Style: Psychedelic Rock
Release Date: 11 Feb 2019
Sites: Bandcamp | Facebook
Continuing down a couple of rabbit holes, that of new psychedelic rock and the stunning variety of bands playing out of Finland nowadays, here's, well, a Finnish psychedelic rock band. They're called Jupiter, they've been around since 2010 and they've knocked out three studio albums during that time, this being the newest. Interstellar Chronodive (I love that title) came out in 2015 and Your Eccentric State of Mind was released a year earlier.
The band has remained constant throughout, but they seem to have changed some of their approach in that time, given that Your Eccentric State of Mind had a dozen tracks, only one of them over six minutes and many under three, while this features a mere four tracks that range from eight and a half minutes to just over ten. Frankly they feel so comfortable with song lengths like these that I have to wonder what they sounded like in two or three minute tracks.
My least favourite aspect here is surely the overstretched vocals of Tuukka Vänskä, though I did get somewhat used to them, but I simply adored his work on a guitar that must be made out of liquid space fuzz. This is heavy psych and he's backed by a couple of musicians who clearly love their jazz but love it all the more when it's wild and aggressive. Somewhere in Quantic Being, I heard Vänskä singing about "a sonic eruption" and that's incredibly apt.
It's those other musicians who lead into Abyss Swallowed the Moon, the steady bass of Mikko Toukola exploring enticing new terrain and the drums of Valtteri Louhisola conjuring up all sorts of fascinating sounds around it. Eventually, of course, Vänskä joins in on guitar and we find ourselves striding along the spaceways together in wild style.
I have no idea how much production went into this but it feels like the band just wandered into a studio together and jammed this whole album live, if that could ever generate something that sounds this good. Special kudos to Teemu Vänskä who recorded, mixed and mastered the album. He must have put in a lot of work to make it sound this effortless.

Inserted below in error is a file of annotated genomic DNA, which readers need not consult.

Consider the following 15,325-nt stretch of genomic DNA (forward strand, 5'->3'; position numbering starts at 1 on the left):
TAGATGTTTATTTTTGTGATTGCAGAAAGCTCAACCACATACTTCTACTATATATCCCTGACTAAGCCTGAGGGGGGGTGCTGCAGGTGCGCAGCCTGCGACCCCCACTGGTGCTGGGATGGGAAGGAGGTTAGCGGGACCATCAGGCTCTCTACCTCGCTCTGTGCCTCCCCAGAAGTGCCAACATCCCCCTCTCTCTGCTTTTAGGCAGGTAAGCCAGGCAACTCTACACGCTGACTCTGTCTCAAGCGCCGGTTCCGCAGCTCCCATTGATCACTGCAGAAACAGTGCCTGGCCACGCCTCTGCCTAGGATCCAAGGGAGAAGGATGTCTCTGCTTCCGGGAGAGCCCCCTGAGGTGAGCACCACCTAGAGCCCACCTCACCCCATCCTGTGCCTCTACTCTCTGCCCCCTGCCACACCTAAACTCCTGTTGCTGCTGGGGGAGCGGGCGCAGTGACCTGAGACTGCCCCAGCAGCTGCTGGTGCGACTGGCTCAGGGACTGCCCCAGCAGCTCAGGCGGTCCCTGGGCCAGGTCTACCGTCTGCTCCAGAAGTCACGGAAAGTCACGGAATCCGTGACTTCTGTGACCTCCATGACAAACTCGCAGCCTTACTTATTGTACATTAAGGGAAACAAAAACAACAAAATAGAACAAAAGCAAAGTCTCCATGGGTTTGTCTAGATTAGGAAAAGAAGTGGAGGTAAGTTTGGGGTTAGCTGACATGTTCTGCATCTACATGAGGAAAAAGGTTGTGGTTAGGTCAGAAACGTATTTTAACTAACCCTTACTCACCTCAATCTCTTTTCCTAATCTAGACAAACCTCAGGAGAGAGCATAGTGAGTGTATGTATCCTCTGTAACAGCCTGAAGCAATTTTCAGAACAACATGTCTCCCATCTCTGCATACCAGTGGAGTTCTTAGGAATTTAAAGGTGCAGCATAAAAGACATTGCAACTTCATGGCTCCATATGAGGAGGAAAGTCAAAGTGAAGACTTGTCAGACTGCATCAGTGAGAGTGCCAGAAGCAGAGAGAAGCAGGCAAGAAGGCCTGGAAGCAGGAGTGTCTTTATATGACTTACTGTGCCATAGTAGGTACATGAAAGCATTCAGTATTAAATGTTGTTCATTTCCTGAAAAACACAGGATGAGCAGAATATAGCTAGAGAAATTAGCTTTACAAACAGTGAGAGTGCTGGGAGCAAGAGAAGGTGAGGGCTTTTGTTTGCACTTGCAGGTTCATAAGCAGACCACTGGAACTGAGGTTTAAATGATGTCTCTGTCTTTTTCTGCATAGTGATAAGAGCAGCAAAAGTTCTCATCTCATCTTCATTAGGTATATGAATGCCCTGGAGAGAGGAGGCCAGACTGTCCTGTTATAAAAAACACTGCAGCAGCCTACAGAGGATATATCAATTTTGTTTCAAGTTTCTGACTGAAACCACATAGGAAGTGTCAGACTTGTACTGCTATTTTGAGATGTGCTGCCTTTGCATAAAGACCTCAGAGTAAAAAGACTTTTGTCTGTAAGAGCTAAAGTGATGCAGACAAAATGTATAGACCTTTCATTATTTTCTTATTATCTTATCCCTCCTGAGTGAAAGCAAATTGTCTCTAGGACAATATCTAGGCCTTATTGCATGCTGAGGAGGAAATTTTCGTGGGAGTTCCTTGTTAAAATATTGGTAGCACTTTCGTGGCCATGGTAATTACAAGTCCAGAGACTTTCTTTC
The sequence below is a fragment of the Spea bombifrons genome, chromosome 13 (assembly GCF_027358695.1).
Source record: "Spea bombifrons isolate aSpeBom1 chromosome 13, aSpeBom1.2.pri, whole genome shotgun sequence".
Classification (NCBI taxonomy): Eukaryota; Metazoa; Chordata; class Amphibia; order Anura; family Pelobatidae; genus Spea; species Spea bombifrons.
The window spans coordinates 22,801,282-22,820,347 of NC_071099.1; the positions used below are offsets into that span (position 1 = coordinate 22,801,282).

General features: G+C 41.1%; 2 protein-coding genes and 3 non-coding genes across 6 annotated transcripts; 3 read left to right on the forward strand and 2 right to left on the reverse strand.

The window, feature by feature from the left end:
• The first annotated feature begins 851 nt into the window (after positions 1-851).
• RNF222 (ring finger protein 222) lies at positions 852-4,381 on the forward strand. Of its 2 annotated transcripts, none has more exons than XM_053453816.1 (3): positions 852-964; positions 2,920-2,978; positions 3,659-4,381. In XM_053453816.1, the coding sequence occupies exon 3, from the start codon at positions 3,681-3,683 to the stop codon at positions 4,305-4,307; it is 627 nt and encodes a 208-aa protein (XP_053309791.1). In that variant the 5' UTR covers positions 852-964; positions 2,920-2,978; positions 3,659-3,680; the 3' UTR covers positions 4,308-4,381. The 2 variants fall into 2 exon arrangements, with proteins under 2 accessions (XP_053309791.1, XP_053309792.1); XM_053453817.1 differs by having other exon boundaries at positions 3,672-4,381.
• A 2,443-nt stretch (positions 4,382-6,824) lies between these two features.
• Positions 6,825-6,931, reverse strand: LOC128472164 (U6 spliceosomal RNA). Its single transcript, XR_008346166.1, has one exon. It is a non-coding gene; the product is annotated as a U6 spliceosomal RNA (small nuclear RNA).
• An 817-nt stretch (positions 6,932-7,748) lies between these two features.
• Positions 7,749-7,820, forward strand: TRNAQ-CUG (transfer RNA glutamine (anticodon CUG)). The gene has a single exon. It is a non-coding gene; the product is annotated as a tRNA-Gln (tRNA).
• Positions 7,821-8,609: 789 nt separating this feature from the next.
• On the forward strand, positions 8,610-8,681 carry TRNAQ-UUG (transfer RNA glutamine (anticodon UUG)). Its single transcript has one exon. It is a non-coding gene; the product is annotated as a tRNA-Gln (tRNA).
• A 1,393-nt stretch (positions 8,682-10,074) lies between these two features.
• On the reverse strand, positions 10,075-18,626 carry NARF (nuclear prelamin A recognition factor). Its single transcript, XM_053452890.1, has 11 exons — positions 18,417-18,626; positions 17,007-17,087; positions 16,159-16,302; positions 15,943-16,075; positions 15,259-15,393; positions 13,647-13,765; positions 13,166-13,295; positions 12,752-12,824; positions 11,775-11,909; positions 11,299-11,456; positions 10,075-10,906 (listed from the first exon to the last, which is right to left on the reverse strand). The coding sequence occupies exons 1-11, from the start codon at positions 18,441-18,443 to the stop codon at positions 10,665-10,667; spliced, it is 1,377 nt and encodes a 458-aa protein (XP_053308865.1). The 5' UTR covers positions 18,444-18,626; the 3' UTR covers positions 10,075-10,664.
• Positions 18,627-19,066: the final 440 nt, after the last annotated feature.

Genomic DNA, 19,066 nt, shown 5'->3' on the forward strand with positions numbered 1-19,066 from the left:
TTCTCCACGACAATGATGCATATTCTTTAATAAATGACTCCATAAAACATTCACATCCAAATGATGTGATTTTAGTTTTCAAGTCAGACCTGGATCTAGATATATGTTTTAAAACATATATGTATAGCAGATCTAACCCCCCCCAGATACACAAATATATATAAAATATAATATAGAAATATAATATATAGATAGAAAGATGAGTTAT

Like many of the predominantly or entirely instrumental albums I've enjoyed of late, this leaps out on a first listen (in this instance immediately because of the glorious way in which the opening track, Forgotten Twin, begins), but demands to be explored. There's a heck of a lot here, from the enticing jazz that kicks off Abyss Swallowed the Moon to the post-black metal blitz at the end of Return to Zero. It's definitely another one for my headphones at three o'clock in the morning.
Beyond Vänskä's vocals, which really don't show up often enough to become an annoyance, there are few steps out of line here and those few are countered by the aggression of his guitar. What Jupiter do best is make a heck of a lot of racket for a trio and in such a deceptively loose manner.
I want to see these guys live, not that that's particularly likely unless I end up pursuing this new obsession of mine all the way to Finland. For those new to this, I keep discovering excellent new Finnish bands and none of them sound remotely like each other. Suffice it to say that something wonderful is going on up there in the frozen wastes of the north and Jupiter are another joyous part of it.
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